resolved. Doc. 136. Lego sought reconsideration of the
Court's Doc. 136 Order ("Lego Reconsider Br.").
Doc. 137. As a result, the Court vacated its Doc. 136 Order
and stayed the requirement for Best-Lock to file an
opposition to partial summary judgment in favor of Lego until
the Court decided Lego's Motion to Reconsider. Doc. 139.
Best-Lock then filed an opposition to Lego's Motion to
Reconsider ("Best-Lock Reconsider Br."). Doc. 141.
Lego filed a reply brief in support of its Motion to
reconsider ("Lego Reply Br."). Doc. 142.
this welter of motion activity, two motions presently ripe
for decision emerge: Best-Lock's Motion to Dismiss
Lego's Second Amended Complaint; and Lego's Motion
for Reconsideration of the Court's Order staying
Lego's Motion for Partial Summary Judgment until
Best-Lock's Motion to Dismiss has been adjudicated. This
Ruling resolves those two pending motions.
Background and Procedural History
with a background and procedural history that is applicable
to both motions.
first filed a Complaint in this action against Best-Lock on
October 14, 2011. Doc. 1. Lego has manufactured toys called
"minifigures" since 1978. These minifigures depict
people, each with a cylindrical head, cylindrical neck, a
trapezoidal torso, bent arms, hooked hands and square
block-like feet. Each is designed so that the user can
disassemble them and attach them to other figures and to
studded blocks. All the minifigures have the same shape but
vary in the two-dimensional representations of facial
features and clothing styles on the torso and head
respectively. In 1994 Lego registered its Minifigure
Copyrights with the United States Copyright Office.
has been selling its own minifigures in the United States
since 1998. These minifigures can also be attached to studded
blocks and are the same size as Lego's, with cylindrical
heads, cylindrical necks, trapezoidal torsos, bent arms,
hooked hands and square block-like feet. The minifigures
differ in color and also in the two-dimensional
representations of facial features and clothing. Other
companies such as Hasbro, Inc. and Mega Brands, Inc. Create
and sell similar minifigures.
about July 14, 2011, the U.S. Customs and Border Protection
Service ("CBP"), at the behest of Lego, carried out
the first of a series of seizures of shipments from abroad of
Best-Lock's toy blocks and minifigures. The CBP,
administratively echoing Lego's principal allegation in
the case, asserted that such a seizure occurred because
Best-Lock's minifigures infringed Lego's '104
copyright. Best-Lock petitioned to have CBP release the
shipments and cease the seizures, to no avail.
Best-Lock's initial efforts to liberate its minifigures
did not succeed.
filed an Answer to Lego's initial Complaint on January 5,
2012 and asserted certain counterclaims against Plaintiffs.
Doc. 25. Best-Lock amended this Answer and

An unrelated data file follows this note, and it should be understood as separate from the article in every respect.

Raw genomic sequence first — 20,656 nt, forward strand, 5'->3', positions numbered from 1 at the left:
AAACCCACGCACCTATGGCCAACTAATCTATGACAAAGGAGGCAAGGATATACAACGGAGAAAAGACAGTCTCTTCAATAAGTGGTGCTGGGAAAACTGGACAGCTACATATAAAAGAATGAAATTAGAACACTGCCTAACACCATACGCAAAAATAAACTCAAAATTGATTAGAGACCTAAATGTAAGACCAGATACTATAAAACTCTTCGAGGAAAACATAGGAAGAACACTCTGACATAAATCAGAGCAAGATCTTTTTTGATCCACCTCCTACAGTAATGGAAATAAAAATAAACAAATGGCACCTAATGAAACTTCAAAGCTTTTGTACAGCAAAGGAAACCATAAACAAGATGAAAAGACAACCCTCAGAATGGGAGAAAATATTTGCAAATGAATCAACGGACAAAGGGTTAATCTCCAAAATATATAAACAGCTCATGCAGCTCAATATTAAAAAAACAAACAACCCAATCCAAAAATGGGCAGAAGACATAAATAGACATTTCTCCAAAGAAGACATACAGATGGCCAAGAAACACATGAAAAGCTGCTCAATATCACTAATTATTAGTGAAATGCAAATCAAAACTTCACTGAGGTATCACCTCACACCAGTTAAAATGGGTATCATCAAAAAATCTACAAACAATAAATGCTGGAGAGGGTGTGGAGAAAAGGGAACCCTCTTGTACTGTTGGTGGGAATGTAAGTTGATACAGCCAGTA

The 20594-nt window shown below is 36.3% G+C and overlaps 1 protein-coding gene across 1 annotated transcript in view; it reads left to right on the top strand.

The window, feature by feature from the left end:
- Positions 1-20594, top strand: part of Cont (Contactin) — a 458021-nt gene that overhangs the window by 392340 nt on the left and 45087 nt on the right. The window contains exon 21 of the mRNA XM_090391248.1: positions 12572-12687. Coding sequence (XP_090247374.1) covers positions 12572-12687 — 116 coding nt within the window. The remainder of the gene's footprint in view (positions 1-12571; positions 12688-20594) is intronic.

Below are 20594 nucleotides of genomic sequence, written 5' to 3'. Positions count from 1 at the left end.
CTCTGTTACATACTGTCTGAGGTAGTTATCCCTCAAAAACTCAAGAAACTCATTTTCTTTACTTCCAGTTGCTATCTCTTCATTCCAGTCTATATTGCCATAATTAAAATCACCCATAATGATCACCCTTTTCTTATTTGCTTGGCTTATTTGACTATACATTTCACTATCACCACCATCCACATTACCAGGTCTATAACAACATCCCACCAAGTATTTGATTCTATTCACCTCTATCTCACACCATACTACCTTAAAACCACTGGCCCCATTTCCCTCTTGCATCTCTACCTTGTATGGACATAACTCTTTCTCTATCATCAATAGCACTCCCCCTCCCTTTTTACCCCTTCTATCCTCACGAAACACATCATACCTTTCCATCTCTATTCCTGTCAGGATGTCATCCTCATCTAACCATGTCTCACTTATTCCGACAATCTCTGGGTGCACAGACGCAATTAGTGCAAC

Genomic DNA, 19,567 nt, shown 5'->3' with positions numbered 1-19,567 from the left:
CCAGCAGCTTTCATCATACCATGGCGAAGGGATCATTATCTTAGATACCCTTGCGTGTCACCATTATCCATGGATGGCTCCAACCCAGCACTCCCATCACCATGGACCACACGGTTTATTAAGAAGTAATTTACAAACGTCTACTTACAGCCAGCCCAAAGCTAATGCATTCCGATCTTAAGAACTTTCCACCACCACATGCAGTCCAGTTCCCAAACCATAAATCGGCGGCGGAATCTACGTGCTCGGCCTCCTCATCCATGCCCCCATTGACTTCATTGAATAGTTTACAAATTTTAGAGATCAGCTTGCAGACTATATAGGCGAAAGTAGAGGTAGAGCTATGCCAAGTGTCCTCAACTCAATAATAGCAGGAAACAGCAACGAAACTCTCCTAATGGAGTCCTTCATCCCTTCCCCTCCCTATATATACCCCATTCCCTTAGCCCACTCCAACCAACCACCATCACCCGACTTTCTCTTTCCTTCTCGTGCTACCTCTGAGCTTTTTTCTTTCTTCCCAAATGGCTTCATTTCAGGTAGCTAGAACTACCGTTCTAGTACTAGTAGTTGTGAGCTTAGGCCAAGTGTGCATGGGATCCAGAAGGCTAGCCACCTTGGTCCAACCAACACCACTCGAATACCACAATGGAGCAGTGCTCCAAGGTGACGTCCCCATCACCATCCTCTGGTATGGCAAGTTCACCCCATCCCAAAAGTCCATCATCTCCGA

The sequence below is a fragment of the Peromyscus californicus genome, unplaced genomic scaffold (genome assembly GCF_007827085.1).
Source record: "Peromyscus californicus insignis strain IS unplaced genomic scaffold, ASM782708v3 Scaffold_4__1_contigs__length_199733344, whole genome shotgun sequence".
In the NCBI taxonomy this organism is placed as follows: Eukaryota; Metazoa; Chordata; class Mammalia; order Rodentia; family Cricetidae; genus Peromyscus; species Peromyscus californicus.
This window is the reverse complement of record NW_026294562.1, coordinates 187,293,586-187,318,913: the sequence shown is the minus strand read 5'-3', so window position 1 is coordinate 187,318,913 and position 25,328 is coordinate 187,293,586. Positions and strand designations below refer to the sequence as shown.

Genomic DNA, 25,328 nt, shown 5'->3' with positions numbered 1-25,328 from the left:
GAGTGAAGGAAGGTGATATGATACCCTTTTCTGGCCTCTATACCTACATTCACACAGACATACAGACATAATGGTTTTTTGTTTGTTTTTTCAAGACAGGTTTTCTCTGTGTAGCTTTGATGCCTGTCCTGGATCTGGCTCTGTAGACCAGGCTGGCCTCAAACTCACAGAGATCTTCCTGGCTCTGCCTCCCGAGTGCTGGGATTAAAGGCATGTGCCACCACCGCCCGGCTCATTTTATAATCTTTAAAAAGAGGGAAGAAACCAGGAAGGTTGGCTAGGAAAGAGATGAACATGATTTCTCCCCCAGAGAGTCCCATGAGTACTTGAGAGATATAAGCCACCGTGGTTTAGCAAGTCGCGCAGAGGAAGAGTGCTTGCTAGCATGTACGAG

Counterclaims on February 6, 2012 and moved for a Preliminary
Injunction against Lego. Docs. 35, 37. Lego filed an
Amended Complaint on February 13, 2012, Doc. 40, and sought
to join two additional Defendants to this action, Docs.
44-45. Best-Lock twice sought extensions for its time to
respond to the Amended Complaint, Docs. 42, 47, both of which
this Court granted, Docs. 46, 49 in February 2012. The
parties both sought extensions to respond to discovery
requests in March 2012. Docs. 56-57.
parties fully briefed Best-Lock's motion for a
Preliminary Injunction. Docs. 37, 43, 52. The Court held a
hearing on Best-Lock's motion, as well as on Lego's
motion to join two additional Defendants on March 8, 2012.
Doc. 60. Best-Lock subsequently filed a partial opposition to
Lego's motion to join additional Defendants and Lego
filed a reply brief in support. Docs. 63, 71. The Court
requested supplemental briefing related to Best-Lock's
motion for a Preliminary Injunction, Doc. 74, which the
parties filed on May 11, 2012, Docs. 75-76. The Court also
granted Lego an extension to respond to Best-Lock's
discovery requests on May 15, 2012. Doc. 78.
11, 2012, the Court denied Best-Lock's motion for a
Preliminary Injunction, 874 F.Supp.2d 75 (Lego I).
On August 20, 2012, the Court granted in part and denied in
part Lego's motion to join two additional Defendants, 886
F.Supp.2d 65 (Lego II). Thereafter, Lego filed a
corrected Second Amended Complaint, Doc. 84, which Best-Lock
filed an Answer and Counterclaims to on September 13, 2012,
Doc. 86. Lego filed an Answer to these Counterclaims on
October 4, 2012. Doc. 92. The parties each moved for a
Protective Order in the fall of 2012. Docs. 90-91, 93-94. The
Court granted in part and denied in part each of these
motions in December 2012, 2012 WL 6156129 (Lego
III). Lego requested and was granted more time to file
for reconsideration of that Ruling. Docs. 100-101. In April
2013, the Court denied reconsideration of its Ruling on the
Protective Order, 2013 WL 1611462. In May 2013, the
Protective Order issued in this action. Doc. 110.